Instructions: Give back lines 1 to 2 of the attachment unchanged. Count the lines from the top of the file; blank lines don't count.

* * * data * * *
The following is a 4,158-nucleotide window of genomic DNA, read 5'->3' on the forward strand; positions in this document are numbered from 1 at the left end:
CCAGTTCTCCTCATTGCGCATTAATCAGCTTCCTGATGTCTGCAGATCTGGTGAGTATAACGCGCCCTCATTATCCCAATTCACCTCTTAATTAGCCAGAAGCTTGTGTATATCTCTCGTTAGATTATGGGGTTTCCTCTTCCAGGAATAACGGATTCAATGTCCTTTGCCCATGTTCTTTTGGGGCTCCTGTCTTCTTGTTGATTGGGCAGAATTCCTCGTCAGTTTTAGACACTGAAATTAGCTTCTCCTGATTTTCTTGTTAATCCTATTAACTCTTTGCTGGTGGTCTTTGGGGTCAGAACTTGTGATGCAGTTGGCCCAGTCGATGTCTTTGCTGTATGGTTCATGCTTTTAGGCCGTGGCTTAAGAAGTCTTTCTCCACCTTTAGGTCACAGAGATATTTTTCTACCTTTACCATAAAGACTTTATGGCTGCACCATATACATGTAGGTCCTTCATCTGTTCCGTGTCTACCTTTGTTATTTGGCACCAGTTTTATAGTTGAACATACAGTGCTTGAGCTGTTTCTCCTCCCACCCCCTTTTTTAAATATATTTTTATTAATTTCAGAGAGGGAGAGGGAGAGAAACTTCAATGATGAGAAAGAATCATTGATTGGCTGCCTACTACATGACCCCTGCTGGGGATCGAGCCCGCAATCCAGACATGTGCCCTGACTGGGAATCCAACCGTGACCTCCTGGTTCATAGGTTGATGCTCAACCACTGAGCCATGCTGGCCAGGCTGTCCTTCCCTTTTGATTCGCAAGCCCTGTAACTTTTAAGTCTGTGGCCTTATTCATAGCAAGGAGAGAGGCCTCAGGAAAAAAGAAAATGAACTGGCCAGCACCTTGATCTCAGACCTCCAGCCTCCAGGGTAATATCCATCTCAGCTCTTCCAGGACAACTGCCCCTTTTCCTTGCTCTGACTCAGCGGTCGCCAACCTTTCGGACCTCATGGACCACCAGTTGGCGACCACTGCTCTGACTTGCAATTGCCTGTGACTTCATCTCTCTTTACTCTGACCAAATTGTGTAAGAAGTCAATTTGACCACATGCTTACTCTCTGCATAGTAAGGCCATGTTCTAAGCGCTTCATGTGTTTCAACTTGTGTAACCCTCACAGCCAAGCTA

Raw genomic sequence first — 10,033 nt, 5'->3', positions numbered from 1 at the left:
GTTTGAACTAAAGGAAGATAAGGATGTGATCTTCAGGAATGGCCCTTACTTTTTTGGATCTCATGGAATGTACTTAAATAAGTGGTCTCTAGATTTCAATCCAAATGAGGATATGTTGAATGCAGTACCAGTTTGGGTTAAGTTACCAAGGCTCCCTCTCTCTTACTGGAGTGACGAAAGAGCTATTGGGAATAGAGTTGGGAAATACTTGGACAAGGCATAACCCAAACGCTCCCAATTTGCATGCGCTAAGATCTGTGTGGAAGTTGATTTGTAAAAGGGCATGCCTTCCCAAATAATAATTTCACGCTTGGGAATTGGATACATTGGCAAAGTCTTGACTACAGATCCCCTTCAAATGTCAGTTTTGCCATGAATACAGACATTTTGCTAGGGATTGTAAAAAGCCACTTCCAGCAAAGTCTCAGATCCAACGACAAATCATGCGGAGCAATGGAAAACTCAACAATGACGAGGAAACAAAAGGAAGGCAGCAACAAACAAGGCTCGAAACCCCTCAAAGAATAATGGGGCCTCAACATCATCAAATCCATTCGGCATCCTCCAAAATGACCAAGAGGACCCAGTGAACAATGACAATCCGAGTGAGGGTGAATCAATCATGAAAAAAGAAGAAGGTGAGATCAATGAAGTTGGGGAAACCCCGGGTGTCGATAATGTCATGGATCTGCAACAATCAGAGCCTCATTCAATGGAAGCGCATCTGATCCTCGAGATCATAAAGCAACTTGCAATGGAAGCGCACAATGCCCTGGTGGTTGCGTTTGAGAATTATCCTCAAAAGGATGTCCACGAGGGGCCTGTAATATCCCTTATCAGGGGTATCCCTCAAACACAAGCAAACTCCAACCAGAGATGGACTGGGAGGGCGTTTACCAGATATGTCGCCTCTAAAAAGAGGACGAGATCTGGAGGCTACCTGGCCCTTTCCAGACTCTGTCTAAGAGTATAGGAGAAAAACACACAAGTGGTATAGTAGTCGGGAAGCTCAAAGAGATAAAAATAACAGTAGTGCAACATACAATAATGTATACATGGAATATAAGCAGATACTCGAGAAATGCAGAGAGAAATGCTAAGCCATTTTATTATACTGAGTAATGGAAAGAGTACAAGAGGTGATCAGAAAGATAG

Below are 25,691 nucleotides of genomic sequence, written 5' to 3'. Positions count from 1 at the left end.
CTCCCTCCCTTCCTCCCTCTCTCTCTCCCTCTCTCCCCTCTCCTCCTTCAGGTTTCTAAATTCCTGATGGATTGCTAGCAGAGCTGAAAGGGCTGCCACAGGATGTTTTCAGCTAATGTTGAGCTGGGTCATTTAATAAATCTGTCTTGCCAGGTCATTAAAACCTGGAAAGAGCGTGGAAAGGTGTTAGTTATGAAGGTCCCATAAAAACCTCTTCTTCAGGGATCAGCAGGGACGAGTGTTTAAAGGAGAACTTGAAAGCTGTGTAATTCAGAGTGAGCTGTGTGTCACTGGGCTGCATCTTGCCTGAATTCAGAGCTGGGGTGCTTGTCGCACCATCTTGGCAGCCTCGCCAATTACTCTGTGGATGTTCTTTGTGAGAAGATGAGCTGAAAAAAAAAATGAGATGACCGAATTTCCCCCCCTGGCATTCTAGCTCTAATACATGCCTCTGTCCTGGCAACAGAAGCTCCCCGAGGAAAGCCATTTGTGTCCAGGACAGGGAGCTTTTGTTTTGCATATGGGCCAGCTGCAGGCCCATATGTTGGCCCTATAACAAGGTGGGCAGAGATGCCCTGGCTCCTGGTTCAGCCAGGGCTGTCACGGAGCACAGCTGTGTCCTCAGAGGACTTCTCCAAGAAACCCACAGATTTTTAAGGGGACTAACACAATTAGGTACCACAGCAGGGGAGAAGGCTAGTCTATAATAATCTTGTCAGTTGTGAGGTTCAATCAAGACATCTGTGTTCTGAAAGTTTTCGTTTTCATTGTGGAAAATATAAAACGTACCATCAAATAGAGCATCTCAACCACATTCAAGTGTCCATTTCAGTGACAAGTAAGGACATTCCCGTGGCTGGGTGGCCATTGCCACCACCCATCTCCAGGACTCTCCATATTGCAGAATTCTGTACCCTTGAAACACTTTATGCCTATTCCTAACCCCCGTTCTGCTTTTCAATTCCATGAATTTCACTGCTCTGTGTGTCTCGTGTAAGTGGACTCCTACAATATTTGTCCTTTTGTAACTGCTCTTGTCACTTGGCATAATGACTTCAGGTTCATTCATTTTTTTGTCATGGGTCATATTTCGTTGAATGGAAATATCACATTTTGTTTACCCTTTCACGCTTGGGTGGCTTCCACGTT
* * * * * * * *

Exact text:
The following is a 4,158-nucleotide window of genomic DNA, read 5'->3' on the forward strand; positions in this document are numbered from 1 at the left end:
CCAGTTCTCCTCATTGCGCATTAATCAGCTTCCTGATGTCTGCAGATCTGGTGAGTATAACGCGCCCTCATTATCCCAATTCACCTCTTAATTAGCCAGAAGCTTGTGTATATCTCTCGTTAGATTATGGGGTTTCCTCTTCCAGGAATAACGGATTCAATGTCCTTTGCCCATGTTCTTTTGGGGCTCCTGTCTTCTTGTTGATTGGGCAGAATTCCTCGTCAGTTTTAGACACTGAAATTAGCTTCTCCTGATTTTCTTGTTAATCCTATTAACTCTTTGCTGGTGGTCTTTGGGGTCAGAACTTGTGATGCAGTTGGCCCAGTCGATGTCTTTGCTGTATGGTTCATGCTTTTAGGCCGTGGCTTAAGAAGTCTTTCTCCACCTTTAGGTCACAGAGATATTTTTCTACCTTTACCATAAAGACTTTATGGCTGCACCATATACATGTAGGTCCTTCATCTGTTCCGTGTCTACCTTTGTTATTTGGCACCAGTTTTATAGTTGAACATACAGTGCTTGAGCTGTTTCTCCTCCCACCCCCTTTTTTAAATATATTTTTATTAATTTCAGAGAGGGAGAGGGAGAGAAACTTCAATGATGAGAAAGAATCATTGATTGGCTGCCTACTACATGACCCCTGCTGGGGATCGAGCCCGCAATCCAGACATGTGCCCTGACTGGGAATCCAACCGTGACCTCCTGGTTCATAGGTTGATGCTCAACCACTGAGCCATGCTGGCCAGGCTGTCCTTCCCTTTTGATTCGCAAGCCCTGTAACTTTTAAGTCTGTGGCCTTATTCATAGCAAGGAGAGAGGCCTCAGGAAAAAAGAAAATGAACTGGCCAGCACCTTGATCTCAGACCTCCAGCCTCCAGGGTAATATCCATCTCAGCTCTTCCAGGACAACTGCCCCTTTTCCTTGCTCTGACTCAGCGGTCGCCAACCTTTCGGACCTCATGGACCACCAGTTGGCGACCACTGCTCTGACTTGCAATTGCCTGTGACTTCATCTCTCTTTACTCTGACCAAATTGTGTAAGAAGTCAATTTGACCACATGCTTACTCTCTGCATAGTAAGGCCATGTTCTAAGCGCTTCATGTGTTTCAACTTGTGTAACCCTCACAGCCAAGCTA